The Coronavirus - A situation Update
The coronavirus has been threatening the population since its first discovery in China, December 2019. Since then it has spread to 47 countries including China with the number of infections thought to have exceeded 90,000 people. Although the majority of confirmed cases are reported to still be within China itself, the virus seems to be spreading faster outside the country than it did inside. Concerns are rising regarding the spread of the virus, especially among Iran and Italy, two of the worst affected areas outside of China.
Many events have already been postponed or cancelled due to the outbreak. Music festivals such as Coachella in the US, which was due to go ahead in April has now been postponed until October and Snowbombing in Austria which was also due to go ahead in April has been cancelled all together. Many other events are being cancelled all over the world including Premier League football, Formula 1, Golf and Rugby in an attempt to contain the outbreak.
So what does this mean for the supply chain?
Using previous crisis such as the outbreak of Severe Acute Respiratory Syndrome (SARS) in 2003 or the aftermath of the 2008 financial crisis as a quantifiable reference, it is safe to say that if the past is anything to go by there will be a lasting knock on effect to the supply chain for many businesses in the future. The recent cancellation of upcoming events also implies that the crisis has by no means reached its peak and it is safe to expect more disruptions to occur in the future.
We have witnessed Chinese manufacturing grinding to a holt across many cities as well as delays in shipping & transportation services. As the Coronavirus develops and expands with the same ferocity and swiftness that we have already observed, it would be sensible to assume that this is only going to increase. With China making up a third of all manufacturing on a global basis making it the world’s largest exporter of goods, large companies such as JCB, Jaguar Land Rover and Nissan have reported completely running out of parts as they almost totally rely on China for production. It seems that although China may be financially advantageous for cost effective production, it can have disastrous effects when things go wrong.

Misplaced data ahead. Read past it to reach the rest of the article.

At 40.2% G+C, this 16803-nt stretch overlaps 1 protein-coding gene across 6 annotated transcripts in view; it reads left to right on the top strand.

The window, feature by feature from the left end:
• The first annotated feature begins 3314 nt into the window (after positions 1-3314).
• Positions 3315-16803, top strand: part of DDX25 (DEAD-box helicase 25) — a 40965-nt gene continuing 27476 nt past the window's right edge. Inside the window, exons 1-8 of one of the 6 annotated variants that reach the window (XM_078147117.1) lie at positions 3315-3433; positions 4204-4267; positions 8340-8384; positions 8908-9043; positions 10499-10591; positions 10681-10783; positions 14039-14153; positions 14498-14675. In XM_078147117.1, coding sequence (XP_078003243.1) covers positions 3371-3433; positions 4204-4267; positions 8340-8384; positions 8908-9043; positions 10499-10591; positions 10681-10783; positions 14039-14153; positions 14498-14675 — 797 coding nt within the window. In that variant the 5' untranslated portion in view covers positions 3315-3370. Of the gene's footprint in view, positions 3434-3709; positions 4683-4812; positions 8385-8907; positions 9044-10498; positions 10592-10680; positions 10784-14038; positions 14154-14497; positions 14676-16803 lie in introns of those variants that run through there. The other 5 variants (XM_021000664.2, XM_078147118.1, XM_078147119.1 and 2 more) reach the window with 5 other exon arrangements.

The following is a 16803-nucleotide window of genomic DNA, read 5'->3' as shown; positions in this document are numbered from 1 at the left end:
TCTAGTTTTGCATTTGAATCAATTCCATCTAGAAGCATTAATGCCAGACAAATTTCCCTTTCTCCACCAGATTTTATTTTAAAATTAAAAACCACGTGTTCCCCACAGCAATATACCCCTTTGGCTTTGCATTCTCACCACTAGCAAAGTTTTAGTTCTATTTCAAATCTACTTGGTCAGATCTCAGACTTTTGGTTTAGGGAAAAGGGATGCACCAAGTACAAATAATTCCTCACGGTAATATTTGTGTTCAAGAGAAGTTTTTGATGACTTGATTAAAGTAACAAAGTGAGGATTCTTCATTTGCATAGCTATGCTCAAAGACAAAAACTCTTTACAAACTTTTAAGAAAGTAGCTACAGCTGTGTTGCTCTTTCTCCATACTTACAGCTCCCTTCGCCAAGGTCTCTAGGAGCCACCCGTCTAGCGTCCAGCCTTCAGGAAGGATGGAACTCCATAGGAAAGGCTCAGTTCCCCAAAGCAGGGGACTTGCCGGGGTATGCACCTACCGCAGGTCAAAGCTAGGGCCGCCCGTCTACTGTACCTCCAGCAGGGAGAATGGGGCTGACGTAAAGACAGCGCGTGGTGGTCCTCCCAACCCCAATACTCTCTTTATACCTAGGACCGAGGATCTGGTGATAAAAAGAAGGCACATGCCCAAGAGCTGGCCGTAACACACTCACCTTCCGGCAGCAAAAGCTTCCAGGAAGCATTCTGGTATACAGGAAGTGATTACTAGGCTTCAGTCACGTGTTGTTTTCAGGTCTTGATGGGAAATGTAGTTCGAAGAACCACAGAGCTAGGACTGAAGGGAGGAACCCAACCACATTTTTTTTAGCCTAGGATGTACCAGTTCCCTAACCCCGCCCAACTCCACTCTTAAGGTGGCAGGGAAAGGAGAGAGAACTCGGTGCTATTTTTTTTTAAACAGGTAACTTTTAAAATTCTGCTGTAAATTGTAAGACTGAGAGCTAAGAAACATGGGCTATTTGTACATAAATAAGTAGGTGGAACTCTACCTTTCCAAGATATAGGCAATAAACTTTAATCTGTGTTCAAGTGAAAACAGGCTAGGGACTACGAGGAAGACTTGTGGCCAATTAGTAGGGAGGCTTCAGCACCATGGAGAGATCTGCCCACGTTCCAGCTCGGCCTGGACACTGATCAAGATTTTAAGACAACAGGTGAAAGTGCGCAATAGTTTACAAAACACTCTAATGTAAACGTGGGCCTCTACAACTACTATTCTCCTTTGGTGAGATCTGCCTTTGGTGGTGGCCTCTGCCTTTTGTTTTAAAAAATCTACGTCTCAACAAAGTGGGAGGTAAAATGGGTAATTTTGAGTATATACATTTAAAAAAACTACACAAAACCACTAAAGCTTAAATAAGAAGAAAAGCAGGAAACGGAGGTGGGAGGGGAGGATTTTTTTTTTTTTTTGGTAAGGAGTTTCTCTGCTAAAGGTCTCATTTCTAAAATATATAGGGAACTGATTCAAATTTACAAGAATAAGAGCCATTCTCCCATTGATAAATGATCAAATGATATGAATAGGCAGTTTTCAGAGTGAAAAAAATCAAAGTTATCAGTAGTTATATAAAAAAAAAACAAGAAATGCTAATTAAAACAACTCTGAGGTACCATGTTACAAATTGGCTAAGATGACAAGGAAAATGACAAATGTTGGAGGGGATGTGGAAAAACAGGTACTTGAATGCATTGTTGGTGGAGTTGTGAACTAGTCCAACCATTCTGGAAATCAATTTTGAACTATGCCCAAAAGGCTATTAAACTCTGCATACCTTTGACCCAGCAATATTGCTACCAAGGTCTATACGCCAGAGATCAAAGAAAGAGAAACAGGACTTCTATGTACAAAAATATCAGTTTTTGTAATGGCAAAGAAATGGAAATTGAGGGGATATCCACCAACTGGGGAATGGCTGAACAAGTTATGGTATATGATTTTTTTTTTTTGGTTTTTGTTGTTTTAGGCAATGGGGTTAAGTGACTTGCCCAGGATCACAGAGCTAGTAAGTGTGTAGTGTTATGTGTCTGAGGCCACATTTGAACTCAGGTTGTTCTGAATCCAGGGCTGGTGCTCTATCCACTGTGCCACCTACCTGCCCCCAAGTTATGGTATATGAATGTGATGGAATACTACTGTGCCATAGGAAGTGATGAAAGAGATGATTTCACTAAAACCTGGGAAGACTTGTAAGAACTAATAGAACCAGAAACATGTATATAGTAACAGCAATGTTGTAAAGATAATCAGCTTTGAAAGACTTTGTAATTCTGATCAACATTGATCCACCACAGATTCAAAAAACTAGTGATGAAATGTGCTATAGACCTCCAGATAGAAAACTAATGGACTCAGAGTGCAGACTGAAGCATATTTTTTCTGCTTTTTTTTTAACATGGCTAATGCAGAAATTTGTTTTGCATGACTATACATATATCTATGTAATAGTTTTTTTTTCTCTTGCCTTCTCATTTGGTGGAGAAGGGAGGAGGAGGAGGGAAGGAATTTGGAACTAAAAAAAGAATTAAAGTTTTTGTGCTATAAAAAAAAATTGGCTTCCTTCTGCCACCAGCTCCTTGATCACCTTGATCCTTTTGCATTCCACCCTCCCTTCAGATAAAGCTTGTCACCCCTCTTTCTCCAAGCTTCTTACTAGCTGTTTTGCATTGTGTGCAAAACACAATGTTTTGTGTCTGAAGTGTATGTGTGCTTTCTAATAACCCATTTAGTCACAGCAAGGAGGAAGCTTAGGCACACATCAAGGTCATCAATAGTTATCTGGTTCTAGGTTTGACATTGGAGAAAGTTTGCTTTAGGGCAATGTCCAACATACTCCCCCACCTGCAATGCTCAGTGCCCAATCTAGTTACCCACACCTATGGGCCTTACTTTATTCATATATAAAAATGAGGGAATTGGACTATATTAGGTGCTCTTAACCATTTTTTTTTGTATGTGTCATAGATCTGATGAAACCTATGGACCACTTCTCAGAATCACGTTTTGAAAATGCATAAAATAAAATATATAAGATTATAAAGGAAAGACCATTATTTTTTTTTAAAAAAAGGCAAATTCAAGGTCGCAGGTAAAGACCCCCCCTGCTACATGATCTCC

But it’s not just factory closures and distribution disruptions that is causing supply chain catastrophes. Another reason is the fact that people are stockpiling food as a pre-emptive and forward planning move in the case of further supply chain disruptions, ironically causing a knock on affect to increasing supply chain disruptions. It’s not only food that is being acquired in a shopping frenzy but also medical face masks which have witnessed a 428% increase in sales, household maintenance masks spiked by 218% and thermometers have also seen a 43% increase in demand.